If the size of a diamond engagement ring is supposed to symbolize how much your husband loves you, then my husband loves me about 97.5 percent less than the average spouse in New York State. That’s because the average person here spends $8,092 on an engagement ring, while my super awesome hubby spent only about $200. I hope I don’t have to point out to you how silly that is. Still, the diamond industry must have a heck of a public relations team because people still believe pledging their eternal love requires lining its pockets. American consumers spent a whopping $43 billion on diamonds in 2017, according to an annual industry report from De Beers. That’s $43 billion on rocks that are not even rare and that are often mined so irresponsibly that they are nicknamed “blood diamonds.” Nothing says “I love you” like child slavery, deforestation and debt, am I right? When my husband and I got engaged in 2006, it had nothing to do with setting aside … [Read more...] about Discount Diva: Putting a ring on it? Go ahead and skip the diamond
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Visit The Boston Globe Share on Twitter Share on Facebook Comment on this Scroll to top of page Bob Hohler Globe Staff December 20, 2015 The Patriots, in an unusual departure from National Football League practice, have created a revenue stream for a private business owned by their franchise quarterback, Tom Brady, and a partner who faced federal sanctions after falsely presenting himself as a medical doctor and deceptively promoting nutritional supplements.One notable product that Brady’s partner, Alejandro “Alex” Guerrero, promoted — and the quarterback enthusiastically endorsed — was marketed as helping to prevent and heal concussions, a grave health issue for NFL players and a challenge to the sport’s image. The Federal Trade Commission effectively shut down sales of Guerrero’s “neuroprotective’’ drink, Neurosafe, in 2014, repudiating his “extraordinary claims.’’Nine years … [Read more...] about Patriots pay a business owned by Tom Brady and Alex Guerrero, a partner with a dubious past
Inmate No. 15000-030 is released into the frigid January morning at 8:46, a gray custodial suit of sweatpants and long-sleeved thermal clinging to his immense frame, a bushy salt-and-pepper beard wrapping around his face, a guard escorting him with a high-powered rifle slung over his right shoulder. Most politicians would appear hopelessly—dangerously—misplaced in a federal prison. Kent Sorenson is not most politicians. Standing over six feet tall and weighing every bit of 270 pounds, with 11 tattoos and a cleanshaven head, Sorenson is probably the only state senator to have ever been mistaken for a member of the Aryan Brotherhood. That happened during his first stop on the penal turnpike, the Metropolitan Correctional Center (“The MCC”) in Chicago, an administrative facility with maximum-security lodging where the “fish” was viewed warily by fellow inmates. A white supremacist, they figured, sizing him up. It didn’t take long—as soon as … [Read more...] about Kent Sorenson Was a Tea Party Hero. Then He Lost Everything.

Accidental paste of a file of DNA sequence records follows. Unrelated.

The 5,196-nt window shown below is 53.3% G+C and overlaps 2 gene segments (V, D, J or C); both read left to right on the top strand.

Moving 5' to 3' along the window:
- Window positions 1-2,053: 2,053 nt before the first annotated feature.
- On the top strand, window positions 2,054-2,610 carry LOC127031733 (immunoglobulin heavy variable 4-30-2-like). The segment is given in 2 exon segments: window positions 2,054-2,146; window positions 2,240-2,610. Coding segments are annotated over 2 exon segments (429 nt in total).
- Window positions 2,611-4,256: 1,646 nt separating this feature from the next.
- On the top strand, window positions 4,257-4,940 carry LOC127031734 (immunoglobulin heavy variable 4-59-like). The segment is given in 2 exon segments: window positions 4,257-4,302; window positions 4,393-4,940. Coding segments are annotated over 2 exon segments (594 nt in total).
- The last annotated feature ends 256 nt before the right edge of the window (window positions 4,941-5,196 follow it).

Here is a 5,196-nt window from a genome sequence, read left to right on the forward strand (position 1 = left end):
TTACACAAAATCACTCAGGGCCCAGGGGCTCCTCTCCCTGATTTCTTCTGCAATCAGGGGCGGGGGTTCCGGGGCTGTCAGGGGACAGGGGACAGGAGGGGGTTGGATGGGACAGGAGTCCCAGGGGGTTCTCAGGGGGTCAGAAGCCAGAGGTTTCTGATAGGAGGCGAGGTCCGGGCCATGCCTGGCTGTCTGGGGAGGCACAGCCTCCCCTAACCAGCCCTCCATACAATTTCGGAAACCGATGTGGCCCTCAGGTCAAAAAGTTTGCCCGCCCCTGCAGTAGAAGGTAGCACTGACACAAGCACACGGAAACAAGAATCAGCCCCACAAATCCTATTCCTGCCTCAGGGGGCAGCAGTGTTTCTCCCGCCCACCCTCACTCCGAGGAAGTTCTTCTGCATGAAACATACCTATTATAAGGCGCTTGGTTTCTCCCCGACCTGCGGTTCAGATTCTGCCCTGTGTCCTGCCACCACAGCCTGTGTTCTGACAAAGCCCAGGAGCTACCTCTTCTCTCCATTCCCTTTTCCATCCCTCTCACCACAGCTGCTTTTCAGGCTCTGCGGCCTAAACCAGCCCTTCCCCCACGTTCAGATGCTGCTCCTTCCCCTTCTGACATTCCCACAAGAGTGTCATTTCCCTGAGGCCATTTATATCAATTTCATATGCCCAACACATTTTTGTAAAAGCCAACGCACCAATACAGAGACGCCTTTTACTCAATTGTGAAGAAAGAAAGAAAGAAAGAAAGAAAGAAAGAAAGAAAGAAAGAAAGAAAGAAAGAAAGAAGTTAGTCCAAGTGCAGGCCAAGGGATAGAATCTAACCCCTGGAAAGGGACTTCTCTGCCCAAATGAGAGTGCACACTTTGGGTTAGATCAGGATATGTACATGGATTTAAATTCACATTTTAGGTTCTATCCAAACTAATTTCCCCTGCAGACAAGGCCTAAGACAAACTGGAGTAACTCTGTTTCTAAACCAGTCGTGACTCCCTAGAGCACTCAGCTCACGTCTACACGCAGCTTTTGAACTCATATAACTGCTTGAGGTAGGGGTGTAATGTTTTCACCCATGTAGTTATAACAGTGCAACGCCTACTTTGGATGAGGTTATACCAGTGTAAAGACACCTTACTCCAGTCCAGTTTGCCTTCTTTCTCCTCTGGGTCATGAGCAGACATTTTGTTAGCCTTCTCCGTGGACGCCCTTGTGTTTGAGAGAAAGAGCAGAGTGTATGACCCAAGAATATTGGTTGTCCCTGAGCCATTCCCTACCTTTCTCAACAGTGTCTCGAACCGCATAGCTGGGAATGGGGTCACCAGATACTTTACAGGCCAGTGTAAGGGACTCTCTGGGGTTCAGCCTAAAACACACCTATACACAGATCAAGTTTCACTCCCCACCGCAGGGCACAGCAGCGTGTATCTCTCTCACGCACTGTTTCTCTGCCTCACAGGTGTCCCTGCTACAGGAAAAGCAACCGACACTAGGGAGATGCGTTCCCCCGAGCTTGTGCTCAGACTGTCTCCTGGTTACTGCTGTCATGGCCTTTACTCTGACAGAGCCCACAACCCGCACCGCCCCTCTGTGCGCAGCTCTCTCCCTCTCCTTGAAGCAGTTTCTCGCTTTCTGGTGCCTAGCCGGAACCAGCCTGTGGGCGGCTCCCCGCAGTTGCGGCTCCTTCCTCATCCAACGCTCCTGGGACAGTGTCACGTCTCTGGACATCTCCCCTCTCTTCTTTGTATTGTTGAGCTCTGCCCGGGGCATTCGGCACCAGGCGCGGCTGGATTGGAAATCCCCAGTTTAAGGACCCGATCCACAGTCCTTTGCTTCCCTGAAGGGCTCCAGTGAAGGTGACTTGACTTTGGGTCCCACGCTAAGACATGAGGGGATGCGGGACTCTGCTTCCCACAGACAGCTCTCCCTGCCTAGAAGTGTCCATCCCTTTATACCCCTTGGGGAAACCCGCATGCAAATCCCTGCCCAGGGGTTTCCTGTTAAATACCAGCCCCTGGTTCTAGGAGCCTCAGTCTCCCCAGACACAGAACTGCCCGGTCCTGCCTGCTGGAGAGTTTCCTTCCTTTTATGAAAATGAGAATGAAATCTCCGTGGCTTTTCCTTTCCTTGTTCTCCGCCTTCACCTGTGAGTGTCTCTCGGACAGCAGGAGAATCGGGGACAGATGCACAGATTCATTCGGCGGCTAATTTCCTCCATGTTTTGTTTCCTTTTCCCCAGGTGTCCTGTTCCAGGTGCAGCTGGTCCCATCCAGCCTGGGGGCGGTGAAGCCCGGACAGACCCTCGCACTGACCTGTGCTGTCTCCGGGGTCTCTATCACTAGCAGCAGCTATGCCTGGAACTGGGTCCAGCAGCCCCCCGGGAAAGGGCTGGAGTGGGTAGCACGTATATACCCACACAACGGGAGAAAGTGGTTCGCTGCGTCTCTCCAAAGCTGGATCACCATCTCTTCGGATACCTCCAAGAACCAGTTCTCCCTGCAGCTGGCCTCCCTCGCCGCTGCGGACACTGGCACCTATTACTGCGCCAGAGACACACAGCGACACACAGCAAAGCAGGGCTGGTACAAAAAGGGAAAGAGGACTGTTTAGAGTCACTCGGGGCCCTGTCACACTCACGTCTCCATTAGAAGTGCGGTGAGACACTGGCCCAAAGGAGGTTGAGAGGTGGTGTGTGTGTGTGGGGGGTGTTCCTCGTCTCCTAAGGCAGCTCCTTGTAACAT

On the night of April 18, 1908, in the railroad town of Bellefontaine, Ohio, about 50 miles northwest of Columbus, 18-year-old Charles Demar walked into the fruit shop he owned with his uncle, Salvatore Cira, and put a bullet into his uncle’s head. Salvatore’s body was discovered later that night by his wife among crates of bananas and apples spattered with his blood. When the police arrived, Mrs. Cira appeared not to understand them, or at least she pretended she didn’t speak English. This wasn’t unusual; the police commonly ran into this problem with Italian immigrants who wanted nothing to do with law enforcement on any level. The most preyed-upon victims were often unwilling to give police any leads, even if they’d personally seen a suspect commit a crime against a loved one. It’s not that Bellefontaine police lacked investigative skills. No law enforcement institution in the nation had been able to penetrate the criminal organizations that had … [Read more...] about The Postal Inspector Who Took Down America’s First Organized Crime Ring
Shafqat Islam’s phone was ringing. He rubbed his eyes and looked at the number on the screen. It said unknown, but he took the call anyway. “Hi, this is Travis,” a voice said. “I know Lukas Biewald, and he said you were the only guy he knew in Switzerland.” Islam, part of the tech team at Merrill Lynch Bank Suisse, sat up and wracked his brain. Biewald? He had met the man once or twice, but he certainly didn’t know this Travis character. “Let’s go out!” prodded the restless out-of-towner. Islam resisted. It was getting late and he was tired. He wasn’t in the mood to give his night to a stranger. “Come on, I’m only in town one night!” Travis persisted. “You gotta show me Geneva!” Islam finally gave in. He hopped in his second-hand BMW, picked up Travis and took him to a favourite bar, where Islam learned a bit more about the mystery man. A tech founder named Travis Kalanick, he’d sold a … [Read more...] about All Hail The Uber Man! How Sharp-Elbowed Salesman Travis Kalanick Became Silicon Valley’s Newest Star